After questioning the Pharisees, Jesus surveys the room carefully, looking into the eyes of each Pharisee. He is both angered and grieved at their hardness of heart. Jesus never became angry at tax collectors and sinners, only self-righteous religious leaders! The religious outcasts at least acknowledged their depravity, whereas the religious elite imagined themselves pure and holy. Pride is dangerously deceitful, and it, unlike any other sin, provoked our Lord to righteous anger. It was right for Him to feel that way with the Pharisees, and it is right for Him to feel that way today, for pride still deceives us all.

Doing Good for the Glory of God Will Encourage Hostile Opposition

Mark 3:6

Doing a good thing made others mad simply because Jesus did not do it the right way from their perspective. Today one does not need to look far before he finds a similar mind-set in many Christian circles. It is not enough to do the right thing. If you do not arrive at the “correct” destination by the “correct” route, then you get criticized and misrepresented. Indeed, you may even find former enemies aligning themselves against you.

The Enemy of My Enemy Is My Friend


The Pharisees and Herodians hated each other. However, their common disdain for Jesus made them strange bedfellows as they made a pact to get rid of this Galilean troublemaker. They “immediately” conspired together. They wasted no time in forming a pact to bring Jesus to His knees.

The Herodians show up here for the first time. They do not appear to be a distinct group or political party like the Pharisees and Sadducees. Instead they appear to be wealthy and influential supporters of the Herods and their dynastic rule. There are only three passing references to this group in the New Testament (see Mark 12:13; Matt 22:16), and they appear each time in a surprising alliance with the Pharisees. This is unexpected because the Herodians were supportive of Hellenistic (Greco-Roman) influences, and they gladly supported Roman rule, both of which the Pharisees strongly opposed. Despite their hatred for one another, though, their common hatred of Jesus was enough to bring them together to plot against Him.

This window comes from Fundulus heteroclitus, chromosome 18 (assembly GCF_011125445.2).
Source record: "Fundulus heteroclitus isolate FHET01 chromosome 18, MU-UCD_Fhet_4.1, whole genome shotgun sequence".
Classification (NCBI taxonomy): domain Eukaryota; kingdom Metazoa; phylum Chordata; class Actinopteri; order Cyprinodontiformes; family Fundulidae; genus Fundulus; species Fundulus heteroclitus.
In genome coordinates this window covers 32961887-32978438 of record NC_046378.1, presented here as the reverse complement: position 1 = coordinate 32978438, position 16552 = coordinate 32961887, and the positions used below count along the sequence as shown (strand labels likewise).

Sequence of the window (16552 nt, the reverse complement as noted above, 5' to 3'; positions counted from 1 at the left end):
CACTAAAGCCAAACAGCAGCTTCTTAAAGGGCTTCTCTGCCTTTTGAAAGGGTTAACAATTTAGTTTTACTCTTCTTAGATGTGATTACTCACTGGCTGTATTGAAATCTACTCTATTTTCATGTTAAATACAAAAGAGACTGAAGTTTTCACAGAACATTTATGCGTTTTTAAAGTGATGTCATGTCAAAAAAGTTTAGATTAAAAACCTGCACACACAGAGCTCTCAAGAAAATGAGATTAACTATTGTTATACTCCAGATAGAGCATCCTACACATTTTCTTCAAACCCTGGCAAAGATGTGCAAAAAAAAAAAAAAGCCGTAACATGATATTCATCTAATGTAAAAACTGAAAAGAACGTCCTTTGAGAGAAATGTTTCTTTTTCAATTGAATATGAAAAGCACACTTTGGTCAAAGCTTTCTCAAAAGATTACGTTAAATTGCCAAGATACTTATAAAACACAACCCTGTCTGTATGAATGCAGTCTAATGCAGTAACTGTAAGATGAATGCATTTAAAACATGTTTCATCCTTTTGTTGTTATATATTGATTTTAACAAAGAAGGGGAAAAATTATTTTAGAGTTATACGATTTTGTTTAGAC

The Enemy We Fear Most We Will Seek to Destroy

The Pharisees and Herodians did not want to slow down or stop Jesus; they wanted to destroy Him. They wanted to assassinate Him and get Him out of the way. This would be their full-time occupation for at least the next year or so. Their hatred was coupled with fear, and both were held with great fervency. As a combination it would lead them, as it can lead us, to do unspeakable evil.


Perhaps this was also the day of this man’s salvation. John 10:10 tells us that Jesus came to heal our diseases and bear away our sins that we might have a more abundant life. Most likely that is what happened to this man. I am so glad Jesus, as Acts 10:38 says, “went about doing good.” He did a good thing in healing this man, and He did a good thing in saving our souls. And, through word and deed, He teaches us well: It is always right to do good!

Reflect and Discuss

  1. Have you ever seen someone resisting something good only because they are defending their “turf” or because they resent the one proposing it? Explain.
  2. What reasons would the Pharisees have given that Jesus had to be destroyed?
  3. When is it a good idea to do something that you know will result in public criticism?
  4. 69What public or private situations might tempt us to withhold compassion from someone who needs it?
  5. How are a legalistic spirit and a critical attitude related?
  6. How can a long-term habit of criticism and faultfinding result in ridiculous restrictions and foolish regulations?
  7. How did Jesus’ question in 3:4 clarify the situation? How can a well-formed question sometimes function better in a debate than simply stating a proposition?
  8. What kinds of people make you angry? Is it people who are caught up in a cycle of self-destructive sin? Is it people who claim to be righteous but who flout the ways of God?
  9. What “strange bedfellows” have you seen united in their opposition to Christianity?
  10. Why are hatred and fear such powerful motivators of evil actions?